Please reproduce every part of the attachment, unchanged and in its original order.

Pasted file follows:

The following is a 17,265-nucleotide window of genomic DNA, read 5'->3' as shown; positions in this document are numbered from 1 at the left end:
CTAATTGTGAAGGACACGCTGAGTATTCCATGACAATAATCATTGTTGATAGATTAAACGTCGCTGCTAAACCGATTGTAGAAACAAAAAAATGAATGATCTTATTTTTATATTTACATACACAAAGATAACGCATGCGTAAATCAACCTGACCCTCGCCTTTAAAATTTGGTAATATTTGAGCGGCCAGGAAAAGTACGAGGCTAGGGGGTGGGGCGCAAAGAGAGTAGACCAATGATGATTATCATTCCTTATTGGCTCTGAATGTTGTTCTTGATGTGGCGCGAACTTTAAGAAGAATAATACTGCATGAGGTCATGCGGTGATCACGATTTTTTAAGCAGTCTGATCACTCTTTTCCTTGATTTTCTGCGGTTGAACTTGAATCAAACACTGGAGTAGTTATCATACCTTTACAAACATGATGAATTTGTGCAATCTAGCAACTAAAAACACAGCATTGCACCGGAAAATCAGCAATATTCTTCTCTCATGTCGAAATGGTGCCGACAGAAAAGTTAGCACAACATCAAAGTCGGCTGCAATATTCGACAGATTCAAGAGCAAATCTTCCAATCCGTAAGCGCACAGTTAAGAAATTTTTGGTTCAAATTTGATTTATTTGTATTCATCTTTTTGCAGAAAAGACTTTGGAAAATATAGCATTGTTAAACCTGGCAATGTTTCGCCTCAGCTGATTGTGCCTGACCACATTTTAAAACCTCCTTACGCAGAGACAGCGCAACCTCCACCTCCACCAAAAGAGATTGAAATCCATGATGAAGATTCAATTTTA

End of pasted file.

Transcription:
The following is a 17,265-nucleotide window of genomic DNA, read 5'->3' as shown; positions in this document are numbered from 1 at the left end:
CTAATTGTGAAGGACACGCTGAGTATTCCATGACAATAATCATTGTTGATAGATTAAACGTCGCTGCTAAACCGATTGTAGAAACAAAAAAATGAATGATCTTATTTTTATATTTACATACACAAAGATAACGCATGCGTAAATCAACCTGACCCTCGCCTTTAAAATTTGGTAATATTTGAGCGGCCAGGAAAAGTACGAGGCTAGGGGGTGGGGCGCAAAGAGAGTAGACCAATGATGATTATCATTCCTTATTGGCTCTGAATGTTGTTCTTGATGTGGCGCGAACTTTAAGAAGAATAATACTGCATGAGGTCATGCGGTGATCACGATTTTTTAAGCAGTCTGATCACTCTTTTCCTTGATTTTCTGCGGTTGAACTTGAATCAAACACTGGAGTAGTTATCATACCTTTACAAACATGATGAATTTGTGCAATCTAGCAACTAAAAACACAGCATTGCACCGGAAAATCAGCAATATTCTTCTCTCATGTCGAAATGGTGCCGACAGAAAAGTTAGCACAACATCAAAGTCGGCTGCAATATTCGACAGATTCAAGAGCAAATCTTCCAATCCGTAAGCGCACAGTTAAGAAATTTTTGGTTCAAATTTGATTTATTTGTATTCATCTTTTTGCAGAAAAGACTTTGGAAAATATAGCATTGTTAAACCTGGCAATGTTTCGCCTCAGCTGATTGTGCCTGACCACATTTTAAAACCTCCTTACGCAGAGACAGCGCAACCTCCACCTCCACCAAAAGAGATTGAAATCCATGATGAAGATTCAATTTTA